I have this unexplainable need to share my thoughts on what has transpired in Canadian Politics over the past week. A lot has happened and there’s just a few things I want to comment on.
First, lets catch people up to speed. Last week Prime Minister Stephen Harper and his Conservative minority government revealed their 2009 budget. The oppositions parties (the Liberals, NDP, and Bloc Quebecois) felt that it failed to address the economic conditions and possible recession facing our country. In Canada, the budget (among other money bills), is always grounds for a non-confidence vote. In the eyes of the opposition, the Conservative budget drastically failed to address the recession and moved forward on a non-confidence motion. If a vote of non-confidence succeeds, then the government is “overthrown” and typically, Canadians go back to the polls the vote in a new parliament. Just a few months ago, however, Canadians went to the polls. Instead, the opposition formed a proposal for a coalition government between the Liberals and the NDP with support from the Bloc.
This has really gotten the general public involved. It’s been the topic of conversation all over the place: be it online forums, talk radio, the news, or the water cooler. Coming off the lowest voter turnout in an election since voting was invented, I’m enthused to see people getting involved and passionate about politics in this country.
I am, however, deeply disappointed in the general public. It’s great to see people involved, but the amount of ignorance and completely misguided opinions about how democracy works in this country disgusts me. We have a parliamentary democracy which, in as few words as possible, means that we elect a parliament, a body of representatives from across the country that represent us in Ottawa. This body has rules and structure on how to function, but ultimately, we do not choose who does what. Nobody went to the polls during the last election and saw an option for Prime Minister on the ballot. Within our system, which is functional and working in many countries through the world, we place an inherent trust in the representatives we elect to act with our best interests in mind.
There are people who have openly expressed that we voted for the Prime Minister and adamantly insist that we did if told otherwise. Nobody in Canada voted on who the Prime Minister would be. You voted for whatever candidate was running in your area, and had no say in what his position would be.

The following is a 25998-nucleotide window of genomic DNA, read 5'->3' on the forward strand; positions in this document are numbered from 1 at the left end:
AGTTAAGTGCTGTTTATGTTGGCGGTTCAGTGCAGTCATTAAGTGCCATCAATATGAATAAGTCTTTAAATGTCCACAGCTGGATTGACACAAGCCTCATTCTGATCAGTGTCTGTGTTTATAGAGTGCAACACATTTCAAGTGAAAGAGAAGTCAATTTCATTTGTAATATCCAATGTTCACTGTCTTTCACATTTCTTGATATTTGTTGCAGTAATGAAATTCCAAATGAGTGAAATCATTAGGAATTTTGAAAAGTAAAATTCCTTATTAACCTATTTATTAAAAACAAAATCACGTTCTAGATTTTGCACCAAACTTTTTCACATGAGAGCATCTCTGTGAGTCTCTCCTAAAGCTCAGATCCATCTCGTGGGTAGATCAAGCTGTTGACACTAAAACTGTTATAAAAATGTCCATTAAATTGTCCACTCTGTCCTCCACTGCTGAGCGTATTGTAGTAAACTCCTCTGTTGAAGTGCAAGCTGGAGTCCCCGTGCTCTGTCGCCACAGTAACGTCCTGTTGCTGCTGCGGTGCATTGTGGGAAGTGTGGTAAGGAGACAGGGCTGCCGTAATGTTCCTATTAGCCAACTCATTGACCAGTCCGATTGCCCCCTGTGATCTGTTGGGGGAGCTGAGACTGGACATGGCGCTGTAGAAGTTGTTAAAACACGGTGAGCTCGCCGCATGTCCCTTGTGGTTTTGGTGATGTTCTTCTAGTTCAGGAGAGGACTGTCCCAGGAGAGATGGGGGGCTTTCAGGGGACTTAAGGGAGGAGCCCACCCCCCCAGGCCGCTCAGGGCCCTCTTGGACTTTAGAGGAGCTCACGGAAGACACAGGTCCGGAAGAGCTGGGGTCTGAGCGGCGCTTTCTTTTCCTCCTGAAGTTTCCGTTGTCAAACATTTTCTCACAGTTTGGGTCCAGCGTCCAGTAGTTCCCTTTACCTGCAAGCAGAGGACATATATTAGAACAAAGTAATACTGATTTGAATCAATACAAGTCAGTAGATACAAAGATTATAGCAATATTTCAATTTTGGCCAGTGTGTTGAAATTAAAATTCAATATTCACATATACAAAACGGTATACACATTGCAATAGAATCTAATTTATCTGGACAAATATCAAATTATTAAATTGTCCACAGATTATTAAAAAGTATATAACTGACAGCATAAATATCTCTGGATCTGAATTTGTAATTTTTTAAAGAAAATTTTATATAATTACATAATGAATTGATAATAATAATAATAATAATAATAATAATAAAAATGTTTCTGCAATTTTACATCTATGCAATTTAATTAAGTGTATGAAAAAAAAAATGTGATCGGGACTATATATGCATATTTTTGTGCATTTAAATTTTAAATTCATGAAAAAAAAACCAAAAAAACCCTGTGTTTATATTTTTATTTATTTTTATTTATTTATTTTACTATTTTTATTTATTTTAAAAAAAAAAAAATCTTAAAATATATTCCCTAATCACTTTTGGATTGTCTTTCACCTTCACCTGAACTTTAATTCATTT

Many people are expressing that they feel this is a coup of sorts; that the opposition parties are just making a power grab and ignoring the results of the last election. While your opinion about it being a power-grab may or may not be valid, the idea that they’re ignoring the result of the last election is ridiculous. The Conservatives won roughly 30% of the popular vote. Them being in power represents the best interests of about a third of Canadians. This is important to understand: a majority of Canadians did not vote for the Conservatives. An agreement to a coalition results in a ruling power that represents (with some accommodation) the interests of a far larger proportion of the people in this country. It may or may not be a power-grab, but it is indisputable that by the numbers, a coalition government would represent a far larger number of Canadians than a Conservative minority.
Today the Governor General agreed to Stephen Harper’s request to suspend parliament until late January. This gives more time for the Conservatives to draft up a new budget, and to run a barrage of smear attacks against the other parties while I try to get into the Christmas spirit.
I love seeing people involved and passionate about politics, I’m just saddened by the realization that very few people in this country seem to know how they even work here. So people, think back to Junior High, maybe do a quick review, and make sure that you understand even the most basic fundamentals of how politics work in this country before you insist your opinion is right.